A detail to add here is that in this scenario, millions of Ukrainians will be forcibly mobilized into the Russian army, just as it was the case with the inhabitants of the earlier occupied parts of eastern Ukraine and Crimea.

Putin does not need the military defeat of Europe, although Russian propagandist TV regularly describes anticipated pictures of ruined European cities from Warsaw to London. All he wants is to split the West, topple governments in some key countries, bring right-wing and left-wing radicals to power, undermine economies and make Europe once again dependent on Russian resources, thus ensuring unlimited dominance in the regions of his interests.

To finish considering this failure scenario, it is necessary to mention a stalemate as a sort of “sub-scenario”: a decrease in fighting intensity due to low capability on both sides, then a resumption of high intensity when at least one side is ready. This is the same war of attrition with the same consequences.

2. Freezing the war: a short truce

This scenario gives the West a way out of the current trap when the defeat of Ukraine, the defeat of Russia and the prolonging of the war are equally unacceptable due to aforementioned misconceptions. Noting the impossibility of achieving success, the western allies could push Ukraine to negotiate a freeze to the conflict, while at the same time putting strong pressure on Putin. The initiator of possible negotiations in spring 2025 could be the winner of the American elections.

Today, this scenario seems absolutely unlikely, because neither Ukrainian society nor Putin is ready for negotiations. Putin does not need negotiations, because he bets on the first scenario of a war of attrition and believes himself to be the winner. Also, Ukrainians are not ready to leave their relatives and friends under Russian occupation, where they are under permanent threat of murder, rape, torture, looting, kidnapping, hostage-taking and famine. Thus, this scenario is not probable, but it deserves consideration.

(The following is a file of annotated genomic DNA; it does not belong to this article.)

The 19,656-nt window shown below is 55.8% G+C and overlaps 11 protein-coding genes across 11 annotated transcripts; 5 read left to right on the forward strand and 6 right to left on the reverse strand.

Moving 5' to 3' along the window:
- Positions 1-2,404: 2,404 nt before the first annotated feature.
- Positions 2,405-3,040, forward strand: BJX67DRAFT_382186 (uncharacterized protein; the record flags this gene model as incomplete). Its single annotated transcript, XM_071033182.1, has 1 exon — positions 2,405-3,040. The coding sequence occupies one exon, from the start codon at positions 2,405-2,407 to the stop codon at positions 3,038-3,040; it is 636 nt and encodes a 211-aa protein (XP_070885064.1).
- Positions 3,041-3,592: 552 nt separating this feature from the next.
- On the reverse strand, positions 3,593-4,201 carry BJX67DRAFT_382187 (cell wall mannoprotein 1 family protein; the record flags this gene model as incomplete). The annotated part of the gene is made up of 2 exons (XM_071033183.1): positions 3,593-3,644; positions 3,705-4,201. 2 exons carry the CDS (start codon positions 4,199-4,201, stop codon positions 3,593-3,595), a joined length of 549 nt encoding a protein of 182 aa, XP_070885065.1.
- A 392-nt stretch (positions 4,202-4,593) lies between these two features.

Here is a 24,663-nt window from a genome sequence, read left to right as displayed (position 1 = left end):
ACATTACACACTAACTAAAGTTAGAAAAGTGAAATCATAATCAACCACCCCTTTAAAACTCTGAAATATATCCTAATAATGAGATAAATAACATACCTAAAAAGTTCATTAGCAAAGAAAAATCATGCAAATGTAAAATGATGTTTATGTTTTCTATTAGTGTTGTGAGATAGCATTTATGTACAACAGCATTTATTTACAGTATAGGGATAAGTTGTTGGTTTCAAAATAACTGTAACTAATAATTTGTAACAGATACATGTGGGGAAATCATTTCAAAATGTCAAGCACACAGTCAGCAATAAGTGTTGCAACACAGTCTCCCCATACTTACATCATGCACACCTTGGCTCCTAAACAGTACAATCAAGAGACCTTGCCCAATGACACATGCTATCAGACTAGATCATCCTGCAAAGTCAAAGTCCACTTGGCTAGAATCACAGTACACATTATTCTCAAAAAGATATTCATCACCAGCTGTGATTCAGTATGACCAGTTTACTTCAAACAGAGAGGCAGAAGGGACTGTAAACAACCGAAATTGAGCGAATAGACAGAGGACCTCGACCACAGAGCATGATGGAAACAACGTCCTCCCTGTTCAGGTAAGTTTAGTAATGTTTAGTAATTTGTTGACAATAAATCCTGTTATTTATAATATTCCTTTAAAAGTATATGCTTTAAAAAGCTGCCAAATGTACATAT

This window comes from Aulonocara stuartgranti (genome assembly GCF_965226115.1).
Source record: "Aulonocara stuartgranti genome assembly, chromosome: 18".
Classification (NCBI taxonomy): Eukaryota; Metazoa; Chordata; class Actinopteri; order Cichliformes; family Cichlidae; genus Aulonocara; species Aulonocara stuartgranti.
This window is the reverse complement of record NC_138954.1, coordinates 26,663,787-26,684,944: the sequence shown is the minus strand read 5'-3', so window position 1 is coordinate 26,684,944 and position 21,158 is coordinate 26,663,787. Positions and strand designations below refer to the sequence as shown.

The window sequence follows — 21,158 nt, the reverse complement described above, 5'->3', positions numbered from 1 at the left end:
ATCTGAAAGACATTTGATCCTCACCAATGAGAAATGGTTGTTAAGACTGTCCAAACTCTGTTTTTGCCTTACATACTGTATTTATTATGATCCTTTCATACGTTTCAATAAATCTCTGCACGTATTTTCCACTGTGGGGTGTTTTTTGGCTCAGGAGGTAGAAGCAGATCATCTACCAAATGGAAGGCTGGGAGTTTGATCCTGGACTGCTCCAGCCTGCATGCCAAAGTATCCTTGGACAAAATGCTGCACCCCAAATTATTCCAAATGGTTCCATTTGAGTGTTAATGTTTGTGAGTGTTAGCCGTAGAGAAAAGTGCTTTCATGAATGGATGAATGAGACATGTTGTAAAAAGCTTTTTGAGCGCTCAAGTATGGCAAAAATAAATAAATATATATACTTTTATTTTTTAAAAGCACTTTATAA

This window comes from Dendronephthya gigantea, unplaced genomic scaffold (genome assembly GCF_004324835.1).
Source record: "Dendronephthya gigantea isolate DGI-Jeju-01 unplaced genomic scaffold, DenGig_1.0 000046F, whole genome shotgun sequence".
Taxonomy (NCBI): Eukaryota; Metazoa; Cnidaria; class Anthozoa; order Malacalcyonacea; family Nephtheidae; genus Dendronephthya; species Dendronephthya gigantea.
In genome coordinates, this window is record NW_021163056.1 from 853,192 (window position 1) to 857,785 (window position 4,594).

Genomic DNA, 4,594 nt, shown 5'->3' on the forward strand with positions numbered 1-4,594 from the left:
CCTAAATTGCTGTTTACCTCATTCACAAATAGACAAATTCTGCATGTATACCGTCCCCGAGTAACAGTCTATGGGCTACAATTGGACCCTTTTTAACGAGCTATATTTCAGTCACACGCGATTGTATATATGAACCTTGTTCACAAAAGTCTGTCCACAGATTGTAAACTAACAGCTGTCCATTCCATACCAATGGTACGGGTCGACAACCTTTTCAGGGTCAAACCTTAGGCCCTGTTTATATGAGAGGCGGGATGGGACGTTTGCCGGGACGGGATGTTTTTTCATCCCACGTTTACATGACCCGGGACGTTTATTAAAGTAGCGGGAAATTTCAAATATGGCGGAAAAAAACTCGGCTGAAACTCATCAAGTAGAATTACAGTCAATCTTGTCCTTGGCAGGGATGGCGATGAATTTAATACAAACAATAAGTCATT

Unlike the first scenario, in this one the negotiations will be conducted not on Russian, but on western terms. But this is not the end but a new beginning. The empire would strike back as soon as it would be ready.

After freezing the war, Putin will begin to prepare for the next invasion. Russia will be strengthened by Chinese money and technology, which is not possible while the war remains hot. China pursues a balanced policy of undermining western political capacity, the goals of which are described in this article, and Russia plays the role of a junior aggressive partner in this regard.

Thus, to keep the balance the West will have to prepare Ukraine for the next invasion as well. The next war will possibly take place in five years, maximum seven years. That is how long Russia needs to restore its full military capacity.

During the preparations for the next war, Russia will learn from the mistakes of 2022, and Ukraine will have a chance to significantly modernize itself not only in technical, but also in its institutional, aspects.

3. Russian defeat: a way to sustainable peace

The only good scenario is to stop the war, not to suspend it and not to prolong. When policy makers accept the idea that stopping the war means stopping Russia, they will increase military support to Ukraine to the minimal required level described by General Zaluzhnyi in his article in The Economist. This makes it possible to successfully carry out a counteroffensive, liberate the south of the country and Crimea, and significantly shorten the front line (thus decreasing expenses, losses and the probability of a war of attrition). There would also be a freeze in the occupied part of the country’s eastern regions until better times, with any negotiations on Ukrainian terms. Losing Crimea will start an irreversible process in the Russian political system which is discussed below.